Daniel Reetz, the founder of the DIY Book Scanner community, has recently started making videos of prototyping and shop tips. If you are tinkering with a book scanner (or any other project) in your home shop, these tips will come in handy. https://www.youtube.com/channel/UCn0gq8 ... g_8K1nfInQ

Open Source OCR, an ABBY alternative?

Convert page images into searchable text. Talk about software, techniques, and new developments here.
E^3
Posts: 41
Joined: 12 Jul 2010, 21:06

Re: Open Source OCR, an ABBY alternative?

Post by E^3 » 17 Aug 2010, 21:33

Hi folks,

In my point of view, there some definite answer to it.

1) An author has the will to share it for free
2) More head /developers contributing certain project is better than lesser or one developer to achieved such goals
3) One reason might be is the potential to be outsourced /sponsored /donated by some large software foundations or commercial
software company.
4) Being in an Opensource sympathizers help break the barrier of digital monopoly(that sometimes affect the development of a 3rd world company)

So good to have this "DIY Book Scanning" forum; it helps alot.



Thanks

E^3
Philippines

BookReader
Posts: 3
Joined: 04 Mar 2014, 00:52

Re: Open Source OCR, an ABBY alternative?

Post by BookReader » 19 Aug 2010, 17:49

There are many reasons why the use and promotion of open source software is good. For instance:

1. not recreating the wheel
2. creating software for societal good that is usable by all
3. not a "black box", if something breaks it can be fixed, not like software which is proprietary for which one cannot in general fix the problem nor even get a glimpse at what could be going wrong in the first place.

There are others but I'll stop with the above. The big question that remains about OSS is can it be an economic vehicle for individual, national, or Earthwide (maybe this is going too far) prosperity. The basic change of currency in this model changes as noted above from products, to services provided. For example instead offering a product, Abbyy word professional ocr suite for instance, instead the service provider offers a service, training Ocropus, or Tesseract for instance, to do what the client desires. Much of the software available today is of a highly complex nature, as such specialization is required implying there is no obvious reason why this model is bound to fail. What is required for this model to be successful is that the public understands the potential and existence of incredibly powerful, and/or useful oss. This has already been accomplished, Ubuntu, Android, Ooo, MySQL, etc.. I believe the notion of a services based software movement could quickly turn into a viable and healthy - for many reasons healthy - Worldwide market in the near future.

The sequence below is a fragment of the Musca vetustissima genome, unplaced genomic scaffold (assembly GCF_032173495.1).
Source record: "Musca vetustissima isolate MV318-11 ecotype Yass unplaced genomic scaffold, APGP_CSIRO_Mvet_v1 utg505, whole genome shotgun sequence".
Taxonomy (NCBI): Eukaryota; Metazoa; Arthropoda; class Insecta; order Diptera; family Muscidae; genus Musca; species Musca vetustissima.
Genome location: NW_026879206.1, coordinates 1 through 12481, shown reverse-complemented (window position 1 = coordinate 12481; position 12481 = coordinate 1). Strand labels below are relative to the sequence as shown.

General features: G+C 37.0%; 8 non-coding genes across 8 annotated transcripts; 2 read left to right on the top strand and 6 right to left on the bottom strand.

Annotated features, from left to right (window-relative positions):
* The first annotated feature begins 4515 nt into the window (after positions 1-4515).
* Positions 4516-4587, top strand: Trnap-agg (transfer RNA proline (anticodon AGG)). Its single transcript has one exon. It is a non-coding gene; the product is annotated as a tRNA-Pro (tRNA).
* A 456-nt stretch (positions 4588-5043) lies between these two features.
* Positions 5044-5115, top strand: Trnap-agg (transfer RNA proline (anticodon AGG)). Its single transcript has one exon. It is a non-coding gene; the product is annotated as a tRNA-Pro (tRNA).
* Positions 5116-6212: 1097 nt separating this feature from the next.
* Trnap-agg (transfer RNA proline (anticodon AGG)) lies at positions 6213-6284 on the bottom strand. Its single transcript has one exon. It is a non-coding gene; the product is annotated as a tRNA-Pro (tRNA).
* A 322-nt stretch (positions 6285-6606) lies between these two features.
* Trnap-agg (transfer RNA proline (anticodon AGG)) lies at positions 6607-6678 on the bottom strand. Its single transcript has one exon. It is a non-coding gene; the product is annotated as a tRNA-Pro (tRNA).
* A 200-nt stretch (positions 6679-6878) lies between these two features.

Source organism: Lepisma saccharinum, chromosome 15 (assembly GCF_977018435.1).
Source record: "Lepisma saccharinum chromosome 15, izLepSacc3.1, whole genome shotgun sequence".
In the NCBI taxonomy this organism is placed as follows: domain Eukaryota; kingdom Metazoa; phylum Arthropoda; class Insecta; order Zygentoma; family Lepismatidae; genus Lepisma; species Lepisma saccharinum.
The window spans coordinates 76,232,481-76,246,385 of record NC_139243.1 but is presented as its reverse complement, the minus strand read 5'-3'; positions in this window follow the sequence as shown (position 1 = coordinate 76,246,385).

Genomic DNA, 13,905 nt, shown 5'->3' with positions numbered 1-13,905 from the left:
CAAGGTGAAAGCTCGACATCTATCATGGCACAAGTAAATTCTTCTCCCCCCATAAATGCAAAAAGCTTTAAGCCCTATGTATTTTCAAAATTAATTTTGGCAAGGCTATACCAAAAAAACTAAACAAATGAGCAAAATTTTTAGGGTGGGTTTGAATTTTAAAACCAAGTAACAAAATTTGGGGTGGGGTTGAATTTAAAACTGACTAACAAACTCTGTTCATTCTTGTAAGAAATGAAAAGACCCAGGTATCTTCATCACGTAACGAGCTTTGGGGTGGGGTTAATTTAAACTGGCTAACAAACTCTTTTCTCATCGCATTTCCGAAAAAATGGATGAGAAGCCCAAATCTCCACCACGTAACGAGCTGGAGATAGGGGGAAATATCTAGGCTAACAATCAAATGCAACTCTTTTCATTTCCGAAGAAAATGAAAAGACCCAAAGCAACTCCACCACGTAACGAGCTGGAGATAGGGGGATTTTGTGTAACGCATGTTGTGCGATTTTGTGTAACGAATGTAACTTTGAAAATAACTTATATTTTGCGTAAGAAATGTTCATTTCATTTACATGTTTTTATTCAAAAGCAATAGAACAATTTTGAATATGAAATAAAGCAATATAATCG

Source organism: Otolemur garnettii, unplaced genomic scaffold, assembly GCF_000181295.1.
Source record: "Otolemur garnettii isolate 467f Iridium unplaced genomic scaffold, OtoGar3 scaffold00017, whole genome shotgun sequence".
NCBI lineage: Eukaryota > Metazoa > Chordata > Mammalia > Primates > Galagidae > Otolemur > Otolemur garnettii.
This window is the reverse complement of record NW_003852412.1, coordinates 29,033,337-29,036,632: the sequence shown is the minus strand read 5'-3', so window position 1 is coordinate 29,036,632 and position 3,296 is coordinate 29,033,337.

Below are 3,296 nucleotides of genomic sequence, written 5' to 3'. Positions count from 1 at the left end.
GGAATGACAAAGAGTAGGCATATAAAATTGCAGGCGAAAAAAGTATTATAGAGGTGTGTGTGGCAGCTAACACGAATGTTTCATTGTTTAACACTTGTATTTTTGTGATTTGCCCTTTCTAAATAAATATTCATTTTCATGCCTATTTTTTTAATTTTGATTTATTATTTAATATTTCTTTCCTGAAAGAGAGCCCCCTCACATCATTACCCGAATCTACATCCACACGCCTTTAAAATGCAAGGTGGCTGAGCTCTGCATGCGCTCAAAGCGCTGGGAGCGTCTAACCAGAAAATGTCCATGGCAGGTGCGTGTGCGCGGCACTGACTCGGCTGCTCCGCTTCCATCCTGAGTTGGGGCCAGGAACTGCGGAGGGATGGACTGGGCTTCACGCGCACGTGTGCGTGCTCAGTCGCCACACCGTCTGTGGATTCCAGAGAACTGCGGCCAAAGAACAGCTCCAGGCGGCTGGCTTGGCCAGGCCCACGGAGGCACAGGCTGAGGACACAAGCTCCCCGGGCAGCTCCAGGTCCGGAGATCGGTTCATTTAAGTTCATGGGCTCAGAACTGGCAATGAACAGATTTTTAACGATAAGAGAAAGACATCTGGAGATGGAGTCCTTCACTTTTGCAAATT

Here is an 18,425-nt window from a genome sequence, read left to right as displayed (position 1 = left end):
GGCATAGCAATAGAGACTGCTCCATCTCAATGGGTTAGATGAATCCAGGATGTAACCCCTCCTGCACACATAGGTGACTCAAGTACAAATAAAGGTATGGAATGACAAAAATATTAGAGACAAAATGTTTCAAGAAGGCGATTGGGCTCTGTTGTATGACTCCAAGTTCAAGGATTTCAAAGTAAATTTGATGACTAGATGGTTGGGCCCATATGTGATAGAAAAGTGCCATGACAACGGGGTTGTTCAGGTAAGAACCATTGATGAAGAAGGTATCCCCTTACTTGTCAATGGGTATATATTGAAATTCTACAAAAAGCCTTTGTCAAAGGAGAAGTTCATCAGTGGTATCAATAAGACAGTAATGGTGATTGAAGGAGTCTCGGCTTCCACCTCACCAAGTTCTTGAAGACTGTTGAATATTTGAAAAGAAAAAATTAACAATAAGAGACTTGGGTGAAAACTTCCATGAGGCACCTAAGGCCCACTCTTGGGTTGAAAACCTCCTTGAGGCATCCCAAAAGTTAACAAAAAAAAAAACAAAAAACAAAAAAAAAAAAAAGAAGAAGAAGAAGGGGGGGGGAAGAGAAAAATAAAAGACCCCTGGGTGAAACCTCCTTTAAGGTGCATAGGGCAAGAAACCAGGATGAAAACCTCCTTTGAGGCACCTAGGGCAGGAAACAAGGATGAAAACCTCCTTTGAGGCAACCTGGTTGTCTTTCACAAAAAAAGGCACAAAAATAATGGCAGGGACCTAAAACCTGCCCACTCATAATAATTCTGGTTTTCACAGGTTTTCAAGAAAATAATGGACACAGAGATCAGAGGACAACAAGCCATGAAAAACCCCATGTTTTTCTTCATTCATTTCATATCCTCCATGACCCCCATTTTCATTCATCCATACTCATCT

Sorry for further turning this thread into an oss debate and less of, "these are the tools available for os ocring", but I think this dialogue is necessary. I just built the latest Tesseract, 3.0.0, it is quite good, though as stated before by others it is only a single tool where others are needed as it is only capable of single column ocring. I've almost built the latest Ocropus and am very excited to see what capabilities it has. All of these can be trained of course so I'm not sure if first attempts really give the best picture as to the potential of the software.

Tim

Re: Open Source OCR, an ABBY alternative?

Post by Tim » 19 Aug 2010, 22:31

BookReader wrote:I just built the latest Tesseract, 3.0.0, it is quite good, though as stated before by others it is only a single tool where others are needed as it is only capable of single column ocring. I've almost built the latest Ocropus and am very excited to see what capabilities it has. All of these can be trained of course so I'm not sure if first attempts really give the best picture as to the potential of the software.
Sort of good news. The development version of Tesseract added some layout analysis code, so you may want to try that out. The problem is it doesn't seem to do a very good job on what I've given it so far. I think it's biased towards treating things as columns, but the text I gave it really should have been treated as rows. The good part is two column text should be a breeze now. Ocrpus has a lot of promise, but it seems to have stalled a bit. We seem to have three viable progressing projects though with Tesseract, Ocropus, and Cuneiform, so that's a good thing. Too bad it doesn't seem easy to share code between them as they seem to be all working on the same problems separately. I think it's a case where the state of the art would probably be a little ahead if the relatively few coders with the skills to work on OCR software and algorithms joined forces a bit more, but maybe not.

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